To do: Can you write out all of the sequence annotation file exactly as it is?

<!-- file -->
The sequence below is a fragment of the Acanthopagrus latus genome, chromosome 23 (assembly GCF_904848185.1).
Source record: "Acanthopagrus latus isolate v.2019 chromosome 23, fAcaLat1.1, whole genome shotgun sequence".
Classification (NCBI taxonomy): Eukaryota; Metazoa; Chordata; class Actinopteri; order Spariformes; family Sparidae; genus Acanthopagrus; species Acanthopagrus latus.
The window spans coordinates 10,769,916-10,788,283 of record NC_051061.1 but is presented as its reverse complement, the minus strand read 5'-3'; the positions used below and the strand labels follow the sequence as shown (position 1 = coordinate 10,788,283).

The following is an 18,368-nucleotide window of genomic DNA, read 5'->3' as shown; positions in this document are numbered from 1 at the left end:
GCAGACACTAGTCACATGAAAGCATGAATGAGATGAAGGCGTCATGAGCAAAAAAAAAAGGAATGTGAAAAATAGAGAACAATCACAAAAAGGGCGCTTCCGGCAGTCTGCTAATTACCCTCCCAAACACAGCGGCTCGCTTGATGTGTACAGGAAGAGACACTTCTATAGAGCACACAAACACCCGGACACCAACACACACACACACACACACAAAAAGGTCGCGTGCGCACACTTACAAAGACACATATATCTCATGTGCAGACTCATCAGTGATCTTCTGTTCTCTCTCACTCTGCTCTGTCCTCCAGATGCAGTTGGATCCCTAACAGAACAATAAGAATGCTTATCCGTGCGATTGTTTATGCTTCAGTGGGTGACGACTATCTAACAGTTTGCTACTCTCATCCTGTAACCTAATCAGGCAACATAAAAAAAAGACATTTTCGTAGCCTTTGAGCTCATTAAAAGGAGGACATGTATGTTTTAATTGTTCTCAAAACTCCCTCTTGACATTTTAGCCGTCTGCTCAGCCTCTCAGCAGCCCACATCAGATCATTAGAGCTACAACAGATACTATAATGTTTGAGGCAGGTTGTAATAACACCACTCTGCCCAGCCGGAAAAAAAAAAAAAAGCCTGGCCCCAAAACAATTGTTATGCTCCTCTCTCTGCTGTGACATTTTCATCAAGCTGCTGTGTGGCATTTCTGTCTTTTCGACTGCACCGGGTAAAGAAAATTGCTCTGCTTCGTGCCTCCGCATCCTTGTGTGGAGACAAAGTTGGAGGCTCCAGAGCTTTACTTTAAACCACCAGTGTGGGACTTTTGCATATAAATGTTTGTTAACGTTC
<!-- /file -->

The sequence below is a fragment of the Acanthopagrus latus genome, chromosome 23 (assembly GCF_904848185.1).
Source record: "Acanthopagrus latus isolate v.2019 chromosome 23, fAcaLat1.1, whole genome shotgun sequence".
Classification (NCBI taxonomy): Eukaryota; Metazoa; Chordata; class Actinopteri; order Spariformes; family Sparidae; genus Acanthopagrus; species Acanthopagrus latus.
The window spans coordinates 10,769,916-10,788,283 of record NC_051061.1 but is presented as its reverse complement, the minus strand read 5'-3'; the positions used below and the strand labels follow the sequence as shown (position 1 = coordinate 10,788,283).

The following is an 18,368-nucleotide window of genomic DNA, read 5'->3' as shown; positions in this document are numbered from 1 at the left end:
GCAGACACTAGTCACATGAAAGCATGAATGAGATGAAGGCGTCATGAGCAAAAAAAAAAGGAATGTGAAAAATAGAGAACAATCACAAAAAGGGCGCTTCCGGCAGTCTGCTAATTACCCTCCCAAACACAGCGGCTCGCTTGATGTGTACAGGAAGAGACACTTCTATAGAGCACACAAACACCCGGACACCAACACACACACACACACACACAAAAAGGTCGCGTGCGCACACTTACAAAGACACATATATCTCATGTGCAGACTCATCAGTGATCTTCTGTTCTCTCTCACTCTGCTCTGTCCTCCAGATGCAGTTGGATCCCTAACAGAACAATAAGAATGCTTATCCGTGCGATTGTTTATGCTTCAGTGGGTGACGACTATCTAACAGTTTGCTACTCTCATCCTGTAACCTAATCAGGCAACATAAAAAAAAGACATTTTCGTAGCCTTTGAGCTCATTAAAAGGAGGACATGTATGTTTTAATTGTTCTCAAAACTCCCTCTTGACATTTTAGCCGTCTGCTCAGCCTCTCAGCAGCCCACATCAGATCATTAGAGCTACAACAGATACTATAATGTTTGAGGCAGGTTGTAATAACACCACTCTGCCCAGCCGGAAAAAAAAAAAAAAGCCTGGCCCCAAAACAATTGTTATGCTCCTCTCTCTGCTGTGACATTTTCATCAAGCTGCTGTGTGGCATTTCTGTCTTTTCGACTGCACCGGGTAAAGAAAATTGCTCTGCTTCGTGCCTCCGCATCCTTGTGTGGAGACAAAGTTGGAGGCTCCAGAGCTTTACTTTAAACCACCAGTGTGGGACTTTTGCATATAAATGTTTGTTAACGTTC